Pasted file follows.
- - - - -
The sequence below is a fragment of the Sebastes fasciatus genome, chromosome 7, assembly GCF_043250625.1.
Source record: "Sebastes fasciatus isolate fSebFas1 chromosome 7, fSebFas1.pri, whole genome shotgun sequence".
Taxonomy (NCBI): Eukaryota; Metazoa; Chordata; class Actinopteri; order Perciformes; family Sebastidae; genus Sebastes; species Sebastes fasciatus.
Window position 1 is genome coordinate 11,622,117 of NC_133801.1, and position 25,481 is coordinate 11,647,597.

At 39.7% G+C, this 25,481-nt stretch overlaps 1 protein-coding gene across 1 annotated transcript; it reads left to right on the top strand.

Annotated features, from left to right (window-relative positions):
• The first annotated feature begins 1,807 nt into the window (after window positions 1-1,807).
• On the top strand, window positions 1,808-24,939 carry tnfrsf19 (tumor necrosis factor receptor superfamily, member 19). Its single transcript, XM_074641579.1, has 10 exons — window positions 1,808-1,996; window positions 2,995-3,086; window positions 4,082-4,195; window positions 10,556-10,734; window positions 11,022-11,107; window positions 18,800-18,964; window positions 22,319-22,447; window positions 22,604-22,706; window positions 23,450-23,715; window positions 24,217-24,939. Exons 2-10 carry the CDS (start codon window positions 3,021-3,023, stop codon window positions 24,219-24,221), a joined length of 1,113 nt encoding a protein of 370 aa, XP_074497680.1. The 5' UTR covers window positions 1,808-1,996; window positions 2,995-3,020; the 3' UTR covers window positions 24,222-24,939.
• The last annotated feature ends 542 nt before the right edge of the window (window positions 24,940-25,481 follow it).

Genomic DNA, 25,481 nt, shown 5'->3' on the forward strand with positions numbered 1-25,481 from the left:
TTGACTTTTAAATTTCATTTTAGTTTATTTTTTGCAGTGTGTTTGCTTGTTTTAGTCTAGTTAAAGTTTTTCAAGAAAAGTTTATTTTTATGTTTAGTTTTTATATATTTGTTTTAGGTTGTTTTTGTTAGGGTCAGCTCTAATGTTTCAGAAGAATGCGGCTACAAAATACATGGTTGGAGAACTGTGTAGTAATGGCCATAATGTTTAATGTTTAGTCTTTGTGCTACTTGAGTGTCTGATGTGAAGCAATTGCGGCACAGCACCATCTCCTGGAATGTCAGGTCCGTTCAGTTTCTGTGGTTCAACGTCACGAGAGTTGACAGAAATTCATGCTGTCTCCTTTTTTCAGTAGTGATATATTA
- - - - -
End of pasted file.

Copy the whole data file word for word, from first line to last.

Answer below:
The sequence below is a fragment of the Sebastes fasciatus genome, chromosome 7, assembly GCF_043250625.1.
Source record: "Sebastes fasciatus isolate fSebFas1 chromosome 7, fSebFas1.pri, whole genome shotgun sequence".
Taxonomy (NCBI): Eukaryota; Metazoa; Chordata; class Actinopteri; order Perciformes; family Sebastidae; genus Sebastes; species Sebastes fasciatus.
Window position 1 is genome coordinate 11,622,117 of NC_133801.1, and position 25,481 is coordinate 11,647,597.

At 39.7% G+C, this 25,481-nt stretch overlaps 1 protein-coding gene across 1 annotated transcript; it reads left to right on the top strand.

Annotated features, from left to right (window-relative positions):
• The first annotated feature begins 1,807 nt into the window (after window positions 1-1,807).
• On the top strand, window positions 1,808-24,939 carry tnfrsf19 (tumor necrosis factor receptor superfamily, member 19). Its single transcript, XM_074641579.1, has 10 exons — window positions 1,808-1,996; window positions 2,995-3,086; window positions 4,082-4,195; window positions 10,556-10,734; window positions 11,022-11,107; window positions 18,800-18,964; window positions 22,319-22,447; window positions 22,604-22,706; window positions 23,450-23,715; window positions 24,217-24,939. Exons 2-10 carry the CDS (start codon window positions 3,021-3,023, stop codon window positions 24,219-24,221), a joined length of 1,113 nt encoding a protein of 370 aa, XP_074497680.1. The 5' UTR covers window positions 1,808-1,996; window positions 2,995-3,020; the 3' UTR covers window positions 24,222-24,939.
• The last annotated feature ends 542 nt before the right edge of the window (window positions 24,940-25,481 follow it).

Genomic DNA, 25,481 nt, shown 5'->3' on the forward strand with positions numbered 1-25,481 from the left:
TTGACTTTTAAATTTCATTTTAGTTTATTTTTTGCAGTGTGTTTGCTTGTTTTAGTCTAGTTAAAGTTTTTCAAGAAAAGTTTATTTTTATGTTTAGTTTTTATATATTTGTTTTAGGTTGTTTTTGTTAGGGTCAGCTCTAATGTTTCAGAAGAATGCGGCTACAAAATACATGGTTGGAGAACTGTGTAGTAATGGCCATAATGTTTAATGTTTAGTCTTTGTGCTACTTGAGTGTCTGATGTGAAGCAATTGCGGCACAGCACCATCTCCTGGAATGTCAGGTCCGTTCAGTTTCTGTGGTTCAACGTCACGAGAGTTGACAGAAATTCATGCTGTCTCCTTTTTTCAGTAGTGATATATTA